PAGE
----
Several of the most significant Voting Law Changes occurred outside State Legislatures, as Voters themselves Passed Ballot Initiatives at the Polls last November that Expanded Access to the Franchise.

Maryland - Voters Amended the State Constitution to Permit the State’s General Assembly to enact Same-Day Registration.

Michigan - Voters adopted a Suite of Voting Reforms, including: AVR; Election Day Registration; and No-Excuse Absentee Voting. With nearly 67% of Voters in Favor.

Nevada - Voters adopted AVR, with nearly 60% of Voters in Favor.

Paperless Voting Machines

Kansas - Enacted a Law that will Phase Out Paperless Direct Recording Electronic Devices (DREs), Voting Machines that do Not provide a Record that can be Reliably Audited after an Election.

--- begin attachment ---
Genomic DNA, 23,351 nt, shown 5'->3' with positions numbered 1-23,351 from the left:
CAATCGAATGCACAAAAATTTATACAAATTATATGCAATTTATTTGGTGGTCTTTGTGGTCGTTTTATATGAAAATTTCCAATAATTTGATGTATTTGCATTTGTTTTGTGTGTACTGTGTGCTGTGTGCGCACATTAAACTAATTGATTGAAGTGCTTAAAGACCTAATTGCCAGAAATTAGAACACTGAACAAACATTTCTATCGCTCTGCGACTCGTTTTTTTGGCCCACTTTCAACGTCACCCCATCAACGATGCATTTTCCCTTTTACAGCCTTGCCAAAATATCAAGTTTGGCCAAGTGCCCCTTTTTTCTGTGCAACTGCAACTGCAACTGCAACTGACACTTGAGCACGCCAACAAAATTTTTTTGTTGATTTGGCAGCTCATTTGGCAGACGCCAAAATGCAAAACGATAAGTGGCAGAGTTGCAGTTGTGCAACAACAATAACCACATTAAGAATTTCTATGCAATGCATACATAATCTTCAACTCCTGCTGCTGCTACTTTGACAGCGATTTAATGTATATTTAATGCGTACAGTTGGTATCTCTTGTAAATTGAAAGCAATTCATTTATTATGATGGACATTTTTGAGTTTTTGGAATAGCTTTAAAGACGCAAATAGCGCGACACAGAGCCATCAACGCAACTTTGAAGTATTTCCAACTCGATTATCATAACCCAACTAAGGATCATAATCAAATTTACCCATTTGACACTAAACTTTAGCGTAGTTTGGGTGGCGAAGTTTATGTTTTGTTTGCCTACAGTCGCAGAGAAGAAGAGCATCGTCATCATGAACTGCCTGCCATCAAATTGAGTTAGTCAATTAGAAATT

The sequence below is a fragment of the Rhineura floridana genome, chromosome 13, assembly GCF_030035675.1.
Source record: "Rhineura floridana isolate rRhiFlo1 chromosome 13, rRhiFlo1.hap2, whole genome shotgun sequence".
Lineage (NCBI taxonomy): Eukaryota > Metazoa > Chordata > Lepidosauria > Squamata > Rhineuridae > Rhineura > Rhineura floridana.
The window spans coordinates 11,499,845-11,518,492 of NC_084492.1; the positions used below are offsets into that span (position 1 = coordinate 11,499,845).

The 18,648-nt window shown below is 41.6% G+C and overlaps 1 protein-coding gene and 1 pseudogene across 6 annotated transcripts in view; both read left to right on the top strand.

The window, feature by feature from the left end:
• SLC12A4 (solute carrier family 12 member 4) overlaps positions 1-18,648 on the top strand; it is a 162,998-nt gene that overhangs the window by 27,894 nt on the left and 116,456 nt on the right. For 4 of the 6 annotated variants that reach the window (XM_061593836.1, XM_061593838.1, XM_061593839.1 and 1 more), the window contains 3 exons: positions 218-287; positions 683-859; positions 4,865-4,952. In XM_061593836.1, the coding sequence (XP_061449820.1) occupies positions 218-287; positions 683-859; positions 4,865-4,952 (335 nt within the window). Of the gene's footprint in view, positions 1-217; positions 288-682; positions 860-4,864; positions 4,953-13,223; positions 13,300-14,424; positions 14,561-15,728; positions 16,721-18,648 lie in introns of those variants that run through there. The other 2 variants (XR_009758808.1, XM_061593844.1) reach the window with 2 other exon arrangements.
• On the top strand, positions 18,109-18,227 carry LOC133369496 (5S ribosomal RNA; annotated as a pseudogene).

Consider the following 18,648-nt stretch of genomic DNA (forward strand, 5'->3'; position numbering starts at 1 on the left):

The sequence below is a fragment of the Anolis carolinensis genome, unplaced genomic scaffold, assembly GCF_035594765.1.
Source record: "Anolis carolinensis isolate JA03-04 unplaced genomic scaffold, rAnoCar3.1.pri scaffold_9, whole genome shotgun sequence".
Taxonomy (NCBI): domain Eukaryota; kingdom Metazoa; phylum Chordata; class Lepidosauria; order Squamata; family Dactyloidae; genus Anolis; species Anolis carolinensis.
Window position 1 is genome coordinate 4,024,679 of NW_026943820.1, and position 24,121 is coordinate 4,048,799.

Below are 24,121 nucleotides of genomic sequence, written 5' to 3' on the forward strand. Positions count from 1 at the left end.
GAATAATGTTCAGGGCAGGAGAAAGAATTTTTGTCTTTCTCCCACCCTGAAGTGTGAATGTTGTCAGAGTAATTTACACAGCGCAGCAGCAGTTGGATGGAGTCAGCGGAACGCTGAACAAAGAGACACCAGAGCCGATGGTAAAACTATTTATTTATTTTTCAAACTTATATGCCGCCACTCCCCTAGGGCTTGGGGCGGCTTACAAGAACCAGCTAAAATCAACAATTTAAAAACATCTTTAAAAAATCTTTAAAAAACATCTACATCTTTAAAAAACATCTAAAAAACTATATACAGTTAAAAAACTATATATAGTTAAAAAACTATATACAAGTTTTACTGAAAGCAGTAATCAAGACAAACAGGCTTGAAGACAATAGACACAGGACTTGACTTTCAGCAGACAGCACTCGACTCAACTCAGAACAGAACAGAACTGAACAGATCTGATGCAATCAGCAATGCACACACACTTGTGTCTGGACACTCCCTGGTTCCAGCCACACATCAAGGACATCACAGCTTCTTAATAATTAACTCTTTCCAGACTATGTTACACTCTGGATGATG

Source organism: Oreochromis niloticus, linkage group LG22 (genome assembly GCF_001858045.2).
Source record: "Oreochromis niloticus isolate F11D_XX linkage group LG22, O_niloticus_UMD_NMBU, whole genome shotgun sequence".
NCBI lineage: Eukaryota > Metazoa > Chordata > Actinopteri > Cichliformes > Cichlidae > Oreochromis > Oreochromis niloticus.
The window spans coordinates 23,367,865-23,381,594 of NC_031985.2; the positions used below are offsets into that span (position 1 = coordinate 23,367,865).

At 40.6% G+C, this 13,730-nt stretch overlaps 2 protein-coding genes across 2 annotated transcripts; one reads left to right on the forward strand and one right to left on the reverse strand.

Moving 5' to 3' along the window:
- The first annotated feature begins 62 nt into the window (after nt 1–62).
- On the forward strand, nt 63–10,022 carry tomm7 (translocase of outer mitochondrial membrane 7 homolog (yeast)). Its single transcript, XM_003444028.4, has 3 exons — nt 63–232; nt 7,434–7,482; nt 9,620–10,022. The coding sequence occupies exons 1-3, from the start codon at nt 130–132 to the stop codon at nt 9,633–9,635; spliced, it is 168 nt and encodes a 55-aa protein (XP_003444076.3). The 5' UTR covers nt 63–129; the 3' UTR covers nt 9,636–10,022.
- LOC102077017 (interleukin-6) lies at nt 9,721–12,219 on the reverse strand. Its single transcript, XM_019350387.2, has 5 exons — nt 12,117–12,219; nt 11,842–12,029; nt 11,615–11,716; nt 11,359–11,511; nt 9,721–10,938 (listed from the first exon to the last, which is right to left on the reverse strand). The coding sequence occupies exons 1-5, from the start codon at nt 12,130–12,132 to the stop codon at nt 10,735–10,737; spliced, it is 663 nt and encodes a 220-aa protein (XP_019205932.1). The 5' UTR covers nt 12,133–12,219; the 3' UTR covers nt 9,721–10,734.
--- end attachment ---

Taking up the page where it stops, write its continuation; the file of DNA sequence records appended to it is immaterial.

States are Enacted Laws relating to Post-Election Audits to confirm the Accuracy of Vote Counts. California, in particular, enacted a Law Authorizing a Pilot Program for Risk-Limiting Audits (RLAs), the Gold Standard for Post-Election Manual Audits.

Lawmakers have introduced Bills that would Cut Back Voting Access

Arkansas - Added Photo ID Requirements for Voting to its State Constitution.

Florida - Governor Ron DeSantis (R) has suggested that “Implementing Legislation” is necessary to carry out Amendment 4, which Restored Voting Rights to many Floridians with past Criminal Convictions, even though the Text of the Amendment makes Plain that it is Self-Executing.

Montana - Limited the Ability of Third Parties to Assist Voters in Casting their Absentee Ballots.